July 30, 2003

Latest trip pictures

Here are the pictures from my canoeing trip in the Adirondacks.

Posted by BuddhaBoy at 12:32 AM | TrackBack

July 07, 2003

Why you shouldn't believe anything I say

I wrote this message to the Mudita Forum, an email group I recently joined that has been exploring the connections between Objectivism and Buddhism.

One of the things that has struck me reading recent messages, along with the Objectivist Ethics essay, is the argument that it is easy to understand that our emotions are not necessarily valid, and may be in error; thus we should put our trust into our thinking minds. One of the reasons I have noticed this is because it brings out a contradiction in myself: that when I practice and look deeply at how my mind works, I understand how often my thinking mind is in error and my thinking is not valid, for one reason or another. Yet I still automatically trust my thoughts. So I am writing this message as much for myself as for others, to explain some of the errors inherent in our rational, cognitive, thinking minds, and why we should not automatically trust our thoughts any more than we trust our feelings. Here are some common mistakes in my thinking processes:

Non-acceptance of the present moment. This denial is usually subtle, although sometimes it can be quite obvious, especially to an outside observer. For example, consider the subtle difference between the thoughts "I want to be rich" and "I am working towards being rich". The first thought creates unhappiness as long as the condition has not been met. This is not accepting current conditions, true acceptance means we are at peace with current conditions. The second thought accepts current conditions, while at the same time working towards changing them. If we are attached to the outcome (being rich, in this case), then that is not acceptance of what is. If we are working towards an outcome without being attached to it, then that is complete acceptance. If our cognitive processes are not in accord with current conditions, then they are in error.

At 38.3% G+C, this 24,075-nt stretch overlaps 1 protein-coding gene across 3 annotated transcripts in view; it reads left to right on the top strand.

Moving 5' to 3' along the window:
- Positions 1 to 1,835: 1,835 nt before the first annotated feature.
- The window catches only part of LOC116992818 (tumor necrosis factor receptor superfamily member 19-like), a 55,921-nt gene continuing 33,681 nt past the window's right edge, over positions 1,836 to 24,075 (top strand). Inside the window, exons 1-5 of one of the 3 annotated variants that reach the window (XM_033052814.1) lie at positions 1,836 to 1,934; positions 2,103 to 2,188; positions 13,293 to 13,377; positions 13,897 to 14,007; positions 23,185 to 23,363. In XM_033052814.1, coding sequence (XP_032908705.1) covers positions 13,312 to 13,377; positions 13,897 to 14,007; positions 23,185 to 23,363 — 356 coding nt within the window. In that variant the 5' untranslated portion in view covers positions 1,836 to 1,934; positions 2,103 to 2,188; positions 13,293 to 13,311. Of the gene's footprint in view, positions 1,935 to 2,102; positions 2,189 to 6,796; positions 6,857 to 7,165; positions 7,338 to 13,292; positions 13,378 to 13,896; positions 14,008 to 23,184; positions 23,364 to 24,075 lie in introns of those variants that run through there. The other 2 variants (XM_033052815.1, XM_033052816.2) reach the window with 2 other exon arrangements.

Change. Everything changes - things decay, groups of people shift their identities, fads come and go. Any idea we have about how things are may be true for a given amount of time, but very few things last forever. So what may have been true 10 years ago may no longer apply in today's world. What may be true one moment may no longer be true the next. Ideas and beliefs have a limited life span, but we are often unaware of their expiration date.

View and understanding of reality. We often view things around us as just that - things. But another way of looking at everything is that everything is a process. Processes are dynamic, things are static. Although things appear static, in reality, everything is dynamic, always changing (even if this change is only noticable at a very subtle level.)

View of ourselves. The Buddha claimed that our understanding of life is corrupted by our egos. What we are is not what we think we are. This fundamental error is at the root of suffering.

Complexity. Short term weather forecasts have increased in accuracy with the use of computers, but forecasts longer than 3 to 5 days are not so accurate. What may be simple in a limited case may not scale well in the real world, where there are many, many interacting variables. How can we really reach an intellectual understanding of the best action to take in a given situation given the amazing complexity of potential outcomes?

Limited knowledge. The amount of information about the world that is available is much greater than our capacity to access it at any given time. It is impossible to know everything. So at best our cognition is working with incomplete data. Often our knowledge is not only limited, but in error due to our wrong understanding of who we are.

Emotions and cognition are not separate. Our minds are one integrated organ. Our emotions affect our cognitive processes, and our thoughts affect our emotions. While this may be obvious when we are having intense emotions, this still occurs on a subtle level when our emotions are not so noticeable.

Conceptualizing can introduce distortion. Just as it is impossible to create a 2 dimensional map of the earth without introducing some distortion, when we conceptualize things, we often create various types of distortion - either simplification, leaving out subtle variations, or some other error. We think we are working with an accurate model, but creating a model introduces inherent inaccuracies.

Our perceptions are influenced by our beliefs, and our beliefs are influenced by our perceptions. Suffering indicates when these are no longer in accordance with reality. This means that belief tends to be self-reinforcing, and makes it very difficult to determine our errors in thought and action.

Given that there are many different errors we can make in our conceptual processes, how can we be sure when they are leading us in the right direction? Just like our emotions, our cognitive thinking process is often in error and can not be trusted.

A few questions this brings up for possible discussion:
How can we know when we are able to trust our thinking? How can we be sure our thinking has not been affected by one of these very common cognitive errors, or some other error? Be very careful here, make sure your answer doesn't fall into one of these traps! Maybe I'm writing from the midst of one of them - how do we find out?

If cognitive thinking is not equivalent to reason, then what is reason? What is the highest, truest functioning of our minds? And how do we know that we are using our minds in accordance with their highest functioning?

Posted by BuddhaBoy at 10:54 AM | TrackBack